For $250, MSCHF Will Sell You an Original Fake Andy Warhol

Chick-Fil-A sandwiches. swords, and Mickey Mouse: sounds like anyone’s idea of a good time but for MSCHF, it’s all in a day’s work. Literally, because the enigmatic Brooklyn-based collective issues a provocative “drop” every single Monday, starting off every week with a different riff on post-capitalist drudgery.

MSCHF turns back towards the art market with The Museum of Forgeries, this Monday’s drop. The result is either heretical or hysterical — maybe a little of both — depending how you feel about Walter Benjamin and Roland Barthes.

Specifically, MSCHF purchased an original Andy Warhol illustration, ‘Fairies, 1954’, and found computers that could create 999 perfect copies of the work on matching paper with identical ink. MSCHF then “obliterated” any trace of evidence as to which one is the original, essentially “burying a needle in a needlestack.”

All 1,000 editions of MSCHF’s creation, “Possibly Real Copy Of ‘Fairies’ by Andy Warhol,” are now for sale at $250 a pop through MSCHF’s Museum of Forgeries website. Your purchase includes certificates of authentication and documentation that MSCHF did indeed pay nearly $20k for the OG, which sold for just over $8,000 five years back.

MSCHF posits the entire affair as a multi-pronged jab in the art industry’s bloated gut.

On one hand, you’ve got this upstart collective digesting a genuine artwork from one of the world’s most famous artists and regurgitating it as its own, devaluing an Andy Warhol in the process.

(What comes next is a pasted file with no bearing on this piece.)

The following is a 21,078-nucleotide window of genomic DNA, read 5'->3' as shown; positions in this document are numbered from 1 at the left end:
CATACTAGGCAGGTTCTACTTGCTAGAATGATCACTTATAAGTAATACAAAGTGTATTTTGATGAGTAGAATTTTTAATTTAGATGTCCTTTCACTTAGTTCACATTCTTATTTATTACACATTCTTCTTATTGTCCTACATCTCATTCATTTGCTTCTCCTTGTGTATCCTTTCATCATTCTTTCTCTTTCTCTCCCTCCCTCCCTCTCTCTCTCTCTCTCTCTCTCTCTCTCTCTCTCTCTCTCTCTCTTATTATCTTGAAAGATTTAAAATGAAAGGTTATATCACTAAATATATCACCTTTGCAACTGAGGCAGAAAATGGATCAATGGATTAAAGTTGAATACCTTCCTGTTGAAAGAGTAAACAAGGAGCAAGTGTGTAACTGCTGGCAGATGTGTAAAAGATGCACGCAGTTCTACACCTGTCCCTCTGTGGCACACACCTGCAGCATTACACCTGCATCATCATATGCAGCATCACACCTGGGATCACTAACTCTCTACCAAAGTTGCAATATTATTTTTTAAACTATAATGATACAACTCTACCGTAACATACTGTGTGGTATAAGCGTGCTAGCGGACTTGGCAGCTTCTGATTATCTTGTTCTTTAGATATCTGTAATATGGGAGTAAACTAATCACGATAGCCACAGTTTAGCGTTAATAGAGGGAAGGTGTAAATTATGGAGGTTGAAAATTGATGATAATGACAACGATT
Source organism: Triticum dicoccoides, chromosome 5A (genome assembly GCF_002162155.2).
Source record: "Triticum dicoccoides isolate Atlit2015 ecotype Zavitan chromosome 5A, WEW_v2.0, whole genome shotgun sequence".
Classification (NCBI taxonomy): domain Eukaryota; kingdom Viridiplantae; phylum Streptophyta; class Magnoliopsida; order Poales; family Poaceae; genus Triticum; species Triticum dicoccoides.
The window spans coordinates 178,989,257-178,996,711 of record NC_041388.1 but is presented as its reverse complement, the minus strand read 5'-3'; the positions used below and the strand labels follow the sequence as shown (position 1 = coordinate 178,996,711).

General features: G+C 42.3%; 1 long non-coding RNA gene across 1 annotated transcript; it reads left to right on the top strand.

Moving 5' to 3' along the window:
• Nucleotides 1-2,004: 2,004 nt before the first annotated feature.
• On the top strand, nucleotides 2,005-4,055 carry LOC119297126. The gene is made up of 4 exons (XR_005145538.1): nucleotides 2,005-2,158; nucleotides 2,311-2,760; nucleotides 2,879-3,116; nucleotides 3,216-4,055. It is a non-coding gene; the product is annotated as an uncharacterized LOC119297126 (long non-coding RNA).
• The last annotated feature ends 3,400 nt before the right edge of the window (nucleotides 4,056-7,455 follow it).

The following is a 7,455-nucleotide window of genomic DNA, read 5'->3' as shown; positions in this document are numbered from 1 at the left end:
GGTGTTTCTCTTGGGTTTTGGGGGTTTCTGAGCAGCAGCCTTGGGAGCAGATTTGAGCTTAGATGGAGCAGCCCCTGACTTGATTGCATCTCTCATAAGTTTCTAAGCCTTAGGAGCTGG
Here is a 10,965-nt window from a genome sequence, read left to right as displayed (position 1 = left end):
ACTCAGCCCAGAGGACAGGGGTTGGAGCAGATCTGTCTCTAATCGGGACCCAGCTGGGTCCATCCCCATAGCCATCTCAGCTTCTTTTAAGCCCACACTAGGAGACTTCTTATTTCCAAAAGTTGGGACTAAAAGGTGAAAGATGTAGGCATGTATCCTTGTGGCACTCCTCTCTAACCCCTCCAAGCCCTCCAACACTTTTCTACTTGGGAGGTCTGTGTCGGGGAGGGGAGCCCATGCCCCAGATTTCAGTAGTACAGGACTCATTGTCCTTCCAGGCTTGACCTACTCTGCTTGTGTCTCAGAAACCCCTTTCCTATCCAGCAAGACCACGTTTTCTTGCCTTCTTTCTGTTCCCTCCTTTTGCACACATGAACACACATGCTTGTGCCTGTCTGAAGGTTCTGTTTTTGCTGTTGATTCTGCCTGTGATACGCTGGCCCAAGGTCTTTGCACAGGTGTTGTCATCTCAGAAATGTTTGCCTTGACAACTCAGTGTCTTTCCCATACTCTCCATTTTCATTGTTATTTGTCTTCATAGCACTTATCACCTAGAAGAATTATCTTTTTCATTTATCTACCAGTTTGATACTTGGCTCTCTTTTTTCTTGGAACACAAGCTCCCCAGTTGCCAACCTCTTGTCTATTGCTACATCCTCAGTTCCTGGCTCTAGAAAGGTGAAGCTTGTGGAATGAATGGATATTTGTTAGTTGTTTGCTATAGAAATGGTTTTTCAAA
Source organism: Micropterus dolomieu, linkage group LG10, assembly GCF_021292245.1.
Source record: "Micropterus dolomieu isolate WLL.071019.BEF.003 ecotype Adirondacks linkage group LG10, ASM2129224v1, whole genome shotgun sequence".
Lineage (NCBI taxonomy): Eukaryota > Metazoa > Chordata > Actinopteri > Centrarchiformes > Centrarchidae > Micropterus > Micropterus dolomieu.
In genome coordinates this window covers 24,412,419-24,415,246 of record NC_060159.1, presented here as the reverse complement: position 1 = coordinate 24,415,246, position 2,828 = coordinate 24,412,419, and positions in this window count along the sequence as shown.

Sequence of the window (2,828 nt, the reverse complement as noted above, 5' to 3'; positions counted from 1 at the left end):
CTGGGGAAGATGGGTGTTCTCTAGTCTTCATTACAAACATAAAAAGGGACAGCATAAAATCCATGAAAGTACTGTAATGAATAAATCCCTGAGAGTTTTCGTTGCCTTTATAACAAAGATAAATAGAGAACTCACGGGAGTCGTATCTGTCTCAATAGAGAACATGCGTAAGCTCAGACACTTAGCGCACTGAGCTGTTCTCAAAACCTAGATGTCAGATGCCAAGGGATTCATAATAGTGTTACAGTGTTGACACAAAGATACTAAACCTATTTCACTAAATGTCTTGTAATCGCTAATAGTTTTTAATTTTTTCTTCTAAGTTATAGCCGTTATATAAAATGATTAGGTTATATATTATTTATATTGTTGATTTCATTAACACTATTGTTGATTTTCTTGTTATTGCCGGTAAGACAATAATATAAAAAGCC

On the other, it evokes questions about how art is consumed: why is this piece of paper with crude scribbles worth five figures? Strip the provenance aside and look at the work as an object and consider how worthless it’d be were it produced by Joe Shmoe instead.

Warhol himself undercut the entire conceit of art as exclusive.

As MSCHF points out, Warhol’s Factory existed to churn out easily-producible artworks in assembly-line fashion. Isn’t it appropriate that one of his works serve as the basis for MSCHF’s mischief?

Amusingly, the collective has opted to co-opt a drawing Warhol executed by hand, rather than a screen-printed Pop Art piece.

MSCHF’s point is multifaceted but it really cuts at society’s thoughtless art consumption and the ways that the ultra-rich place arbitrary value on ink and paper. This is a favorite MSCHF target.

Like any contemporary merch-mad artist, MSCHF has simply removed scarcity from the equation and laid the futile valuation of artwork bare for all to see.

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